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 Menkauhor Kaiu

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MensajeTema: Menkauhor Kaiu   Miér Ene 06, 2016 12:25 am

Menkauhor Kaiu

Menkauhor Kaiu (also known as Ikauhor and in Greek as Mencherês) was an Ancient Egyptian pharaoh of the Old Kingdom period. He was the seventh ruler of the Fifth Dynasty at the end of the 25th century BC or early in the 24th century BC.
Menkauhor ruled for possibly eight or nine years, following king Nyuserre Ini, and was succeeded in turn by Djedkare Isesi. Although Menkauhor is well attested by historical sources, few artefacts from his reign have survived, and he is one of the least known pharaohs of the Fifth Dynasty. Consequently, his familial relation to his predecessor and successor is unclear, and no offspring of his have been identified. Khentkaus III may have been Menkauhor's mother, as indicated by evidence discovered in her tomb in 2015.
Beyond the construction of monuments, the only known activity dated to Menkauhor's reign is an expedition to the copper and turquoise mines in Sinai. Menkauhor ordered the construction of a sun temple, called the "Akhet-Ra", meaning "The Horizon of Ra". The last ever to be built, this sun temple, known from inscriptions found in the tombs of its priests, is yet to be located. Menkauhor was buried in a small pyramid in Saqqara, which the Ancient Egyptians named Netjer-Isut Menkauhor, "The Divine Places of Menkauhor". Known today as the Headless Pyramid, the ruin had been lost under shifting sands until its rediscovery in 2008.
The figure of Menkauhor was at the center of a long lasting funerary cult until the end of the Old Kingdom period, with at least seven agricultural domains producing goods for the necessary offerings. The cult of a deified Menkauhor, then known by the titles "Strong Lord of the Two Lands, Menkauhor the Justified" reappeared during the New Kingdom period (c. 1550– c. 1077 BC), and lasted until at least the Nineteenth Dynasty (c. 1292– c. 1077 BC), some 1200 years after his death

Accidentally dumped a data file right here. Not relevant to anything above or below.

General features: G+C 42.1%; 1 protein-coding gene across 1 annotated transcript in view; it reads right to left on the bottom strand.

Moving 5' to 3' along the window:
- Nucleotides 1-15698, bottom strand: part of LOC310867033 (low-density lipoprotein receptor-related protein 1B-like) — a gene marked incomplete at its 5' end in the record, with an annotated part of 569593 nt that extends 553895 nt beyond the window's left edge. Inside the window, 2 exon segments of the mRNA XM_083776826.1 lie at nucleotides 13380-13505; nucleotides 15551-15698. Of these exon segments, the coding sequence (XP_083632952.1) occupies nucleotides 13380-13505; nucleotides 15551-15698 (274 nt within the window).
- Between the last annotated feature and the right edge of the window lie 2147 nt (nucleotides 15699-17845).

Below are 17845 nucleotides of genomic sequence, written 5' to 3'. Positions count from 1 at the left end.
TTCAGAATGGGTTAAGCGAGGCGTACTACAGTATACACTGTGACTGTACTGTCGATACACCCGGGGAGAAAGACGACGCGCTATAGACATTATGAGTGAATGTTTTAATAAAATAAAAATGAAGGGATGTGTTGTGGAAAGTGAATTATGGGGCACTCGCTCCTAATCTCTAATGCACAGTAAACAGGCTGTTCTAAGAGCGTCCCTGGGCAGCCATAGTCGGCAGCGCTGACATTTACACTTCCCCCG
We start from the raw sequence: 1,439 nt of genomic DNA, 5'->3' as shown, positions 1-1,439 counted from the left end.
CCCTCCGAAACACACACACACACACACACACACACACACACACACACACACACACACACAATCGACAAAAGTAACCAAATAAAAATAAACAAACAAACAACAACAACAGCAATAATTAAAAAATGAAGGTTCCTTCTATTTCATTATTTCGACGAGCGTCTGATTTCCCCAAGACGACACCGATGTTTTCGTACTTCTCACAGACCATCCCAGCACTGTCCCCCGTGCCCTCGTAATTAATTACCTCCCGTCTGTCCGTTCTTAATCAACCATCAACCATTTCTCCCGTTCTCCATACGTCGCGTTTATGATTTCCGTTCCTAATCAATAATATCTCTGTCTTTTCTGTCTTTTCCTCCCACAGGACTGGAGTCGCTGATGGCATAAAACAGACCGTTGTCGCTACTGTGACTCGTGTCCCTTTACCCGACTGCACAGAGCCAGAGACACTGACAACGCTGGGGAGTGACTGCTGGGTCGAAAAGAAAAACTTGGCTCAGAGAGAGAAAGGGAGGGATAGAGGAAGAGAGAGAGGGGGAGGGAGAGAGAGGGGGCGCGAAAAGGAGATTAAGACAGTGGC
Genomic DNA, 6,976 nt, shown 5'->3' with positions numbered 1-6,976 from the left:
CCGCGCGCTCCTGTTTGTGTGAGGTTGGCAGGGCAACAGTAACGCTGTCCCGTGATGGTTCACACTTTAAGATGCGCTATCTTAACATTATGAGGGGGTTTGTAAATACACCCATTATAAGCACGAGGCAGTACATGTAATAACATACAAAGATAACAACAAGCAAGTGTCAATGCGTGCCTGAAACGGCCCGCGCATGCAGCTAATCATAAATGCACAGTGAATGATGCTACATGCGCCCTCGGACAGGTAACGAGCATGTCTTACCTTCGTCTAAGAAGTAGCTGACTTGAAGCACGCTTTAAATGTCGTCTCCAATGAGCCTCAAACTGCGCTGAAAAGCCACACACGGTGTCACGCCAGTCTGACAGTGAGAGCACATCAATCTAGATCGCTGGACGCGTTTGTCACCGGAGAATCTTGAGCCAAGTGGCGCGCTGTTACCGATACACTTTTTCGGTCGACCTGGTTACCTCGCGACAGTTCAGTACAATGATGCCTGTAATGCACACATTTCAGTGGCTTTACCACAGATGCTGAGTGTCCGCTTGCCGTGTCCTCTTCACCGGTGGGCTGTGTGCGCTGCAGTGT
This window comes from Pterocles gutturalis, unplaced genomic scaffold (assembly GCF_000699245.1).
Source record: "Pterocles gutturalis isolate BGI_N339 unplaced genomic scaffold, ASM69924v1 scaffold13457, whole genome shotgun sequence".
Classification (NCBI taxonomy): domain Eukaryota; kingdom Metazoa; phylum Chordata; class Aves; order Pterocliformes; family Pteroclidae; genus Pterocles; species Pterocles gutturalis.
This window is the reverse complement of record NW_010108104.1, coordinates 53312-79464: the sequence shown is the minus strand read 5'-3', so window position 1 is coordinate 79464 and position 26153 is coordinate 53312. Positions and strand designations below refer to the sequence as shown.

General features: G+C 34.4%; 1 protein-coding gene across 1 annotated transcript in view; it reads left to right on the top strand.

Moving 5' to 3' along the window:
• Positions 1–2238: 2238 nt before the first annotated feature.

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MensajeTema: Re: Menkauhor Kaiu   Miér Ene 06, 2016 12:26 am





Statue of Menkauhor wearing the dress of the Sed festival from Memphis

now in the Egyptian Museum, Cairo
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MensajeTema: Re: Menkauhor Kaiu   Miér Ene 06, 2016 12:26 am

Menkauhor is attested by three hieroglyphic sources, all from the much later New Kingdom period. His name is given on the 31st entry of the Abydos King List, which was inscribed on the walls of a temple during the reign of Seti I (1290–1279 BC). He is also mentioned on the Saqqara Tablet (30th entry)[16] and on the Turin canon (third column, 23rd row),[17] both of which were written during the reign of Ramses II (1279–1213 BC).[18] The Turin canon credits Menkauhor with a reign of eight years.[1] These sources indicate that Menkauhor succeeded Nyuserre Ini and preceded Djedkare Isesi on the throne, making him the seventh pharaoh of the Fifth Dynasty.[19]
Menkauhor was likely mentioned in the Aegyptiaca, a history of Egypt written in the 3rd century BC during the reign of Ptolemy II (283–246 BC) by the Egyptian priest Manetho, but no copies of the text survive, and it is known only through later writings by Sextus Julius Africanus and Eusebius. Africanus relates that the Aegyptiaca mentioned a pharaoh "Mencherês" reigning for nine years as the seventh king of the Fifth Dynasty.[20] Mencherês is believed to be a Hellenized form of Menkauhor, and Africanus' nine-year figure fits well with the eight years of reign given to Menkauhor on the Turin canon,[18] the latter figure being considered by some Egyptologists, including Hartwig Altenmüller, as more likely than the former.[21]
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